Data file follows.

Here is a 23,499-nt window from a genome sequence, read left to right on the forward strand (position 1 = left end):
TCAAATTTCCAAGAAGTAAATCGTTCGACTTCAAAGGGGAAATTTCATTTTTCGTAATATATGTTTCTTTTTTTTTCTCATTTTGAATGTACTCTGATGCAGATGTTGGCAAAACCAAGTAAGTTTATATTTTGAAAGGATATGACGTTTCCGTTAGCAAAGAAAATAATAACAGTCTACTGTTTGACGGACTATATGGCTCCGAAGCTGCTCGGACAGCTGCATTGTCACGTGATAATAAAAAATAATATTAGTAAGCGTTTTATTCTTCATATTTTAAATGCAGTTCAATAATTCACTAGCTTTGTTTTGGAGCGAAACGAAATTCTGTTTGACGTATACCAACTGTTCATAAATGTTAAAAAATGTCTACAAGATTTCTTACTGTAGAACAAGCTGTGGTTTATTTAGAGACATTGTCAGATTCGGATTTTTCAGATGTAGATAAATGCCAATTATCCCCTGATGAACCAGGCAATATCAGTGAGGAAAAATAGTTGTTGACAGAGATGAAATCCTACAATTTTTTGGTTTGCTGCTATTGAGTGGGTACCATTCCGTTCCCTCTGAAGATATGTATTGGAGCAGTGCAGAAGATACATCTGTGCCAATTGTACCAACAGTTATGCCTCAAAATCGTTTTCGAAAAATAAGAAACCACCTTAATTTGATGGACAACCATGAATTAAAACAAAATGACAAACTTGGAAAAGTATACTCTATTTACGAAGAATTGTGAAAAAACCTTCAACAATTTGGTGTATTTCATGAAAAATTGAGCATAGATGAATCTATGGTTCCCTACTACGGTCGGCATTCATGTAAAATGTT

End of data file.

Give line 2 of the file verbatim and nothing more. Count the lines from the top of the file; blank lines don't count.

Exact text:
TCAAATTTCCAAGAAGTAAATCGTTCGACTTCAAAGGGGAAATTTCATTTTTCGTAATATATGTTTCTTTTTTTTTCTCATTTTGAATGTACTCTGATGCAGATGTTGGCAAAACCAAGTAAGTTTATATTTTGAAAGGATATGACGTTTCCGTTAGCAAAGAAAATAATAACAGTCTACTGTTTGACGGACTATATGGCTCCGAAGCTGCTCGGACAGCTGCATTGTCACGTGATAATAAAAAATAATATTAGTAAGCGTTTTATTCTTCATATTTTAAATGCAGTTCAATAATTCACTAGCTTTGTTTTGGAGCGAAACGAAATTCTGTTTGACGTATACCAACTGTTCATAAATGTTAAAAAATGTCTACAAGATTTCTTACTGTAGAACAAGCTGTGGTTTATTTAGAGACATTGTCAGATTCGGATTTTTCAGATGTAGATAAATGCCAATTATCCCCTGATGAACCAGGCAATATCAGTGAGGAAAAATAGTTGTTGACAGAGATGAAATCCTACAATTTTTTGGTTTGCTGCTATTGAGTGGGTACCATTCCGTTCCCTCTGAAGATATGTATTGGAGCAGTGCAGAAGATACATCTGTGCCAATTGTACCAACAGTTATGCCTCAAAATCGTTTTCGAAAAATAAGAAACCACCTTAATTTGATGGACAACCATGAATTAAAACAAAATGACAAACTTGGAAAAGTATACTCTATTTACGAAGAATTGTGAAAAAACCTTCAACAATTTGGTGTATTTCATGAAAAATTGAGCATAGATGAATCTATGGTTCCCTACTACGGTCGGCATTCATGTAAAATGTT